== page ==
Boris Johnson wants the European Union to pay for a bridge linking Scotland and Northern Ireland post-Brexit, according to Ireland’s taosieach Leo Varadkar.
The Irish leader said he and the UK prime minister had recently discussed the plan which Johnson described last week as a “very interesting idea”.
Varadkar said he told Johnson the UK would be expected to pay for the bridge, “at which point he suggested, ‘no, no, the EU is going to pay for it’,” the taoiseach added.
“So that’s definitely not going to happen, because neither Northern Ireland or Scotland are going to be in the EU.
“But it was kind of half serious, half joking in a way. But all messing aside, I do think at the very least a high-level engineering assessment should be done as to whether it is a viable proposal.”
Spanning the divide
The shortest distance would span 13 miles between the south-west tip of the Mull of Kintyre and the north-east corner of Northern Ireland. That, however, would require billions of extra spending on the major upgrades to the existing road network to connect Glasgow and Edinburgh to the bridge in order to make it feasible.
The Centre for Cross Border Studies think tank proposed a bridge between Larne to Dumfries and Galloway more than a decade ago, to help reduce air travel and provide international rail links. It was estimated then that it would cost £3.5 billion but now, the same bridge would be at least £15 billion. However, other experts, according to the BBC, describe £20 billion for such a bridge as a “conservative estimate.”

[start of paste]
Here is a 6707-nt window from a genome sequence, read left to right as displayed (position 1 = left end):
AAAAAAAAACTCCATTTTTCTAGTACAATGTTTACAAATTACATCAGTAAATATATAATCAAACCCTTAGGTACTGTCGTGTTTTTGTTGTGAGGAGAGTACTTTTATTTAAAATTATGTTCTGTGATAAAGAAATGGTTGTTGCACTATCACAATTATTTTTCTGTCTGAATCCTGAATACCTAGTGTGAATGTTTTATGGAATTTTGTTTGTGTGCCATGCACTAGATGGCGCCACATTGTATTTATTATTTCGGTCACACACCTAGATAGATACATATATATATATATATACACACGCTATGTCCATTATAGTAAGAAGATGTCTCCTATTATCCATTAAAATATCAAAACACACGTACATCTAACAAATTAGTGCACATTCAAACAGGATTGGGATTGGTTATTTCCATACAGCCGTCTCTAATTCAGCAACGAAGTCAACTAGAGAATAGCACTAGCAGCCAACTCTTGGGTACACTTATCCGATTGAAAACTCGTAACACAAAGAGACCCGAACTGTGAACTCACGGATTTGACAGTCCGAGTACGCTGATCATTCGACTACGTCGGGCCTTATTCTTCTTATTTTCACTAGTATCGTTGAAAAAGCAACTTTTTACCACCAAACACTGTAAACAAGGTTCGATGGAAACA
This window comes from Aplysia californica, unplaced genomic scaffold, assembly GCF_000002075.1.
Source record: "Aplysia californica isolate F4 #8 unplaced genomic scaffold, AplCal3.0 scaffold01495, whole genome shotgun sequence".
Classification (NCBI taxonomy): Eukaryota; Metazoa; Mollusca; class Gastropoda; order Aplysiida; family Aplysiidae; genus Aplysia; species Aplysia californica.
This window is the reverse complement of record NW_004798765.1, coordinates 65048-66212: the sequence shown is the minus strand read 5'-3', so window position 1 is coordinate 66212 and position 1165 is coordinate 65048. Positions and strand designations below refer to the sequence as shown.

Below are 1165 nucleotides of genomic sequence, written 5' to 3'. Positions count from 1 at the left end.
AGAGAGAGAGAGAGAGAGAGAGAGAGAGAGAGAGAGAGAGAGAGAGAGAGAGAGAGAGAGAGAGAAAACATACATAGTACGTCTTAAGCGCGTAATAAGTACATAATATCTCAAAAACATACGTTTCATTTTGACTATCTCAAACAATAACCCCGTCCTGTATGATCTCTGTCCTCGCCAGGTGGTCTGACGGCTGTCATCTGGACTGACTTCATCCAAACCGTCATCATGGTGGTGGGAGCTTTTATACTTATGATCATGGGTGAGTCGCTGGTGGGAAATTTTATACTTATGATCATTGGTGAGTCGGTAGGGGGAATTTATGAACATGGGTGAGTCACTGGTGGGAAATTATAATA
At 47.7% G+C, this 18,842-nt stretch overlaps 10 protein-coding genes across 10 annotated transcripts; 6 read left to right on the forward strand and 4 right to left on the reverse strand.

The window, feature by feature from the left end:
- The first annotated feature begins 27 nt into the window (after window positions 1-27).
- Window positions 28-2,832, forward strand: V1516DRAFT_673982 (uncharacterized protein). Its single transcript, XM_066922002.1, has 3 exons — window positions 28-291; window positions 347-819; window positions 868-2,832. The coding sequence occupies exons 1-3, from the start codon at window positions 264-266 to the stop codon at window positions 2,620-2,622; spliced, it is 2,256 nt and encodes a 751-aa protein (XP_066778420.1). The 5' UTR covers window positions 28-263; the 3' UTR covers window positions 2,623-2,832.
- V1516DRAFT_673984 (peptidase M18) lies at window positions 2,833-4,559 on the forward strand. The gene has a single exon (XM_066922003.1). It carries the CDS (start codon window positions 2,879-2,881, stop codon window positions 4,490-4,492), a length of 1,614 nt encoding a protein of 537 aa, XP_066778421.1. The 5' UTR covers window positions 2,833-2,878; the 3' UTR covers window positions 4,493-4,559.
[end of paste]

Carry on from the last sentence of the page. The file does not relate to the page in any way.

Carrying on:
One of the biggest hurdles for engineers given the task would be dealing with a deep submarine trench area called Beaufort Dyke in which an estimated million-plus tonnes of WW2 munitions and weapons were dumped.
When plans for a bridge were revealed by Channel 4 News in September a senior Scottish government source dismissed them as “pie in the sky” and the “usual smokescreen bluster” from Johnson.
DUP urge PM to build the bridge
Plans for a bridge or tunnel to link Northern Ireland and Scotland date back to the 1890s with potential economic gains and cultural links stressed by those seeing political advantage in such a project.
For example, the Democratic Unionist Party’s chief whip Sammy Wilson MP urged Johnson to build the bridge as a way of winning back trust from Northern Ireland’s unionist community.
The PM’s Withdrawal Agreement with the EU left many unionists feeling betrayed by Johnson given the plans for a customs border down the Irish Sea.
Wilson said a bridge would show the PM is a sincere advocate for unionism, earlier this month, whilst warning Johnson he risks overseeing the breakup of the UK unless he changes the perception that the country is run “by remote control by southern English men and women.”
UUP want investment in other infrastructure
The Ulster Unionist Party’s leader Steve Aiken differed with Wilson and said investment in Northern Ireland’s infrastructure was urgently needed before any bridge was built.
The taosieach shares the same opinion as Aiken and said he was more interested in discussing other projects with the prime minister including a high-speed rail link between Cork, Dublin and Belfast and improving the A5 road to Derry and Donegal.
“There are actually loads of really good projects we could do together that might not cost as much and would definitely be more feasible than a bridge between Scotland and Northern Ireland,” said Varadkar.
Linking the Ulster University at Magge College in Derry with the Letterkenny Institute of Technology in Donegal, plans for the Ulster canal and improving road and rail connections are among those other such projects.
“But in my pursuit of those ones I’m not going to dismiss the one that the prime minister’s particularly keen on,” said the taoiseach.